• Take the first small step. When I got the idea in my head that I wanted to run a half marathon, I had never run further than one or two miles. I didn’t know where to begin, but I (quite literally) started with a single step. After a couple weeks, I went from walking to running, and after several months had passed, I had built up my endurance and speed to the point where I was medaling in 5k races. I went on to finish not only one, but three half marathons that year. Often, we see our dreams as unattainable because the distance between reaching them and where we currently stand seem too overwhelming to conquer. Instead of 13.1, I focused on running three miles, then four, and increasing by one mile at a time. If what you want takes a lengthy period of time or multiple stages of effort, breaking it down so you take it step by step, or day by day, can do wonders.
  • Get a support group. It is far easier to give up if you are not surrounded by others who are working toward or supporting you in the same goal. Also, in some cases it helps to make it public. This held me accountable. Everyone knew I had already signed up, so I couldn’t back out now. Instead, I surrounded myself with like-minded people. I was 100% less likely to skip a run if I had made plans with a friend to train. What’s more is that I was able to ask questions and receive support from that individual. I got advice about what shoes I should be wearing and which gels tasted better, but more importantly, I got nothing but encouragement and positivity, which increased my confidence and helped fuel my determination. Make sure your family and friends know about your goal. Even if they don’t have experience with the subject, they can be your main source of strength. From runners to non-runners, like my parents, these people kept me going. Those who believe in you will always help keep you focused and sustained.
  • Plan it out. First, I threw caution to the wind and signed up for the race. I knew that whether or not I was ready, it was going to happen regardless. Now that I had a goal with an end date, it was easy to map out. You may not be training for a race or writing down your mileage on a calendar, but with any goal you need a solid plan. The saying, “Fail to plan, plan to fail” has never been a truer statement. Recently, I sat down with my friend who wants to finish his degree and made a chart. Simple as it may seem, write your goal down. From there, think about why you want to accomplish it (any reasons whatsoever) and jot that down. Keep this; ingrain it into your memory and keep it on post-it notes on your bathroom mirror or wherever you can see it regularly as a reminder. Next, write what you are afraid of. Is it fear of failure? Fear of commitment? Fear of the unknown? Whatever setback you think you may encounter on this journey, write it down but move on. Next, brainstorm all of the possible ways you can overcome said obstacle. Let’s say you are afraid of failing out of college. What can you do to be sure you don’t? For instance, going to class and doing your homework are obvious answers. But delve deeper- what can you do to make sure you go to every class? How are you going to ensure that you finish every assignment? List whatever you feel you need to do in order to stay on the right track. Now, remember #2, getting a support group? Tell others in your support group. Maybe you are afraid of failing out because you don’t understand math, but perhaps your cousin is a math teacher, or your friend can recommend a tutor. If you communicate your needs with your support group, together you become unstoppable.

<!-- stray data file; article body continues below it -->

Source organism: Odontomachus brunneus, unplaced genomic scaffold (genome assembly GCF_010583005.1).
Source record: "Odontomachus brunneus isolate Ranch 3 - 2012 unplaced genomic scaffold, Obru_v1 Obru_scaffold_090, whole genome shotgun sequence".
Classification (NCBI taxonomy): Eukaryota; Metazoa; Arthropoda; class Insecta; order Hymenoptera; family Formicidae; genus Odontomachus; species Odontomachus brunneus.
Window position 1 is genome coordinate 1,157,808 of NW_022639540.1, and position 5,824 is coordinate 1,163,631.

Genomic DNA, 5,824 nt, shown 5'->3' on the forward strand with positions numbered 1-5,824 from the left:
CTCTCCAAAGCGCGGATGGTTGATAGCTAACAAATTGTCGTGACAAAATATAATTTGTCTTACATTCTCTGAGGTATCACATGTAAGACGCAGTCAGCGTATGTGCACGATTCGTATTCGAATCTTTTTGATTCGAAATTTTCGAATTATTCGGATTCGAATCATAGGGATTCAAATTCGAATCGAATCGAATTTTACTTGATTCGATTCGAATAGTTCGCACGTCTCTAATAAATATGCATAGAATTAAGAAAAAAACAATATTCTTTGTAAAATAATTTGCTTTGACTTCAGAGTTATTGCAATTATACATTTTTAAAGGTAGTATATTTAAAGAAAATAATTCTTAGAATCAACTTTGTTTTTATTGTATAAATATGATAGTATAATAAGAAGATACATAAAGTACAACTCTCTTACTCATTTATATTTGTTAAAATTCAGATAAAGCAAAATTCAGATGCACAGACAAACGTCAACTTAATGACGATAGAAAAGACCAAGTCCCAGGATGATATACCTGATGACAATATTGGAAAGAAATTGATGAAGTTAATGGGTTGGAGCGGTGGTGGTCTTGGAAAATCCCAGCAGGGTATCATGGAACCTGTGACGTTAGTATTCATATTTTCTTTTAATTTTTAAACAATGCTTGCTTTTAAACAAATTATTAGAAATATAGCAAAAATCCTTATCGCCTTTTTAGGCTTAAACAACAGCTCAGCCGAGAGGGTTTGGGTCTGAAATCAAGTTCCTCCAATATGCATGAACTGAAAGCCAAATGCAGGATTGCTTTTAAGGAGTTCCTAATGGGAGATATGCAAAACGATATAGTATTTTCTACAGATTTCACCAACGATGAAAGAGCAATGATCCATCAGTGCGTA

• Envision the final outcome. Imagine walking across that stage and being handed your degree, or finally listing it on your résumé. Ever have someone tell you that you couldn’t do something, or not have faith enough in yourself? But then you crushed it, and proved everyone wrong?! A sense of pride should well up inside you at just the thought. You can finally say, “I did it!” You are capable of such remarkable and infinite things. Doesn’t matter how many others believe that, just as long as you do.

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This article has not been reviewed by Odyssey HQ and solely reflects the ideas and opinions of the creator.